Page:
It isn’t a deal breaker with Basiliska, but like I said before, I wish there was more time to show Cecily and Thea’s relationship fully flesh out and for Thea to have a moment of much-needed catharsis. As for Cecily’s story, it is also unresolved but mostly because her story hinged on returning to the place that left her with her mysteriously afflicted eyes. This is more ‘fun’ than Thea’s since most of Cecily’s problems can be linked to her own libido and, quite frankly, it’s kind of all her fault.
In fiction even illicit relationships are usually shown in a positive light and I am intrigued to see Cecily’s downfall linked directly to her sex life. Whether or not her feelings are genuine concerning that relationship are questionable because, if nothing else, our girl is a very good liar. But the story puts her in a position where she will directly have to confront that, as well as her paternal relationship with Thea, in order to truly get back on her feet. For the most part she does, but as always she keeps her cards close to her chest. Like with Thea, this storyline doesn’t complete resolve itself. Unlike Thea there is a clear character arc and the Cecily we have by game’s end is much more stable than when we first see her. It is very good work done here by the team and it crafts one of the better EVN characters 2014 had to offer.
Despite my critique, this story isn’t a mixed bag. It is very good and features a rich setting and well-written characters. So much is packed into so little time; the next chapters of the tale are practically gift-wrapped to the creative team. And while I wish more was done for Thea, the twists and turns the relationship between her and Cecily takes make both of them much stronger characters as we are left on one Hell of a cliffhanger.
PRESENTATION & TECHNICAL
The Presentation here is, for lack of a better word, beautiful. The game feels like an 19th Century oil painting given a fresh breath of life and, considering the tone and setting, that feeling is apt. The character designs stand out the most as each of them is eye-catching and memorable: especially Cecily. But then again, this is a European woman in a kimono and a silk blindfold. There are only so many ways you can’t make that one memorable. One of the biggest winning points of the designs is the subtle variations in characters’ expressions: especially for Thea. The difference when is sarcastically upset and legitimately angry are told in the direction of her eyes and hands, not just some extreme, cartoonish outburst.
It’s a little bit more subtle for Cecily who has to contend with not having eyes to use in art direction. Yet they pull off a wide range of emotions just with how Cecily interacts with her (opium?) pipe. This is fantastic art work that gives the story much more flare and makes the most out of its atmosphere and characters.
The soundtrack, interestingly enough, isn’t an original. They are all royalty free tracks, yet they feel made for this story. These are all great choices that, again, develop a great atmosphere for the game as a whole.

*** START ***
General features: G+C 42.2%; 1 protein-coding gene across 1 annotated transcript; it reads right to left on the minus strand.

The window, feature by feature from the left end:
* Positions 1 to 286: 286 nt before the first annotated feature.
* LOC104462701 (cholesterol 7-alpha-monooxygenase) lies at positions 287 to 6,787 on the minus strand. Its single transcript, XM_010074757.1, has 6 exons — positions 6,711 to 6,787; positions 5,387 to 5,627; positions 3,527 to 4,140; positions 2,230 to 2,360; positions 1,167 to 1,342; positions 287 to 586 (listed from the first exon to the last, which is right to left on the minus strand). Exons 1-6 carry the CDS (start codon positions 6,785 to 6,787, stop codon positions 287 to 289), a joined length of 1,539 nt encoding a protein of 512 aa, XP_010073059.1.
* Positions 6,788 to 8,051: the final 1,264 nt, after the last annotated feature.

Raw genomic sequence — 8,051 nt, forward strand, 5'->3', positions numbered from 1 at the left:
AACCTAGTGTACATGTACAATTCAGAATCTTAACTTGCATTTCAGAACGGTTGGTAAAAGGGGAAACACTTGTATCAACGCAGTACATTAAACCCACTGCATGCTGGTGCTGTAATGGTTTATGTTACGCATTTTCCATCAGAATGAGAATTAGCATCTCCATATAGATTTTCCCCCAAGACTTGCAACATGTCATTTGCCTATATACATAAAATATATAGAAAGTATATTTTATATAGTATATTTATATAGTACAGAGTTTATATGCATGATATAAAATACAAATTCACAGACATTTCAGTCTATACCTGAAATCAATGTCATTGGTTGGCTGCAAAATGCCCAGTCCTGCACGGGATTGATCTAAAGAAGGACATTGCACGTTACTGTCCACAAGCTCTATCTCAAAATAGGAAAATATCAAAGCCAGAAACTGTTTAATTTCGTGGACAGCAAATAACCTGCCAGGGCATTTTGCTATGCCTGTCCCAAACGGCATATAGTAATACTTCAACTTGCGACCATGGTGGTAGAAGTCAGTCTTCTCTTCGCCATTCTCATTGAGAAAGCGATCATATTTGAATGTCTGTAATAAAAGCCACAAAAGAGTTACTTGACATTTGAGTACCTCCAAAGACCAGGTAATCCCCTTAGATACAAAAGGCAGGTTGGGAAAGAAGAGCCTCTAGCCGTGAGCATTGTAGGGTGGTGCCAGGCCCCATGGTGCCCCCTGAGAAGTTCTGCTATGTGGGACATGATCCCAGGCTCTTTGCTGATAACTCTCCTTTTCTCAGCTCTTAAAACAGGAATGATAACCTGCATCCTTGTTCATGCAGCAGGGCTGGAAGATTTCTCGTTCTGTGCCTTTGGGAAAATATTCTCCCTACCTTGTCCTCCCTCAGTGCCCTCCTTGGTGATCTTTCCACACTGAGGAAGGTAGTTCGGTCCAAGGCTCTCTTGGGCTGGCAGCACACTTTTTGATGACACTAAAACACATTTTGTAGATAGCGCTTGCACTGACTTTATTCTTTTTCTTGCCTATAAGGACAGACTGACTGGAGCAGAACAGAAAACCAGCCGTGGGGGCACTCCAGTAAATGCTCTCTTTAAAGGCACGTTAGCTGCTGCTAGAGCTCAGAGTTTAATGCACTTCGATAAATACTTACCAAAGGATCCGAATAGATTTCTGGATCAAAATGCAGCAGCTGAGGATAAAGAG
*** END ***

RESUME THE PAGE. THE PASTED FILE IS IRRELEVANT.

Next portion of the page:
Gameplay is minimal. This is a kinetic novel so as long as the Auto function worked, there weren’t going to be any real problems. Saving and Loading also seems tedious considering the run time. However, I did enjoy the extra menu that showed the planning sketches from Carrogath (Writer) and Clua (Artist) as well as some guest art. While there wasn’t a separate gallery for the Event Graphics, it still came together well.
Again, Basiliska is a kinetic novel and it only runs for an hour. I can see this one going into the great HQ library to be pulled down whenever I have a quiet afternoon to myself. There is also a Twine-based side story featuring Cecily and Thea called ‘Drink’: yes, it involves what you think it involves. I haven’t cracked this story yet, but it extends your time in this world. I highly recommend playing both, but even if you only spend an hour with Basiliska, it is an hour well spent.
I often talk about getting more from this medium than just one game and Basiliska provides an extraordinary opportunity for some aspiring thespian out there. This could easily be distilled into a stage performance (with the team’s permission of course) that will make crowds unfamiliar with English Visual Novels laugh, hold their breath in fear, laugh again and finally applaud at the end. There is so much potential here for more tales in this world and with these two women that I sincerely hope that something is in the works from a team that doesn’t appear very often, but when they do they have the incredible ability to bottle lightning.
Critiques aside, Basiliska is one of the true gems of 2014 and if, like me, you’re late to the party it isn’t too late to get caught up. I enjoyed the time I had with it and anything that leaves itself enough room for more is good in my book. Play it today if you already haven’t and if you have, play it again!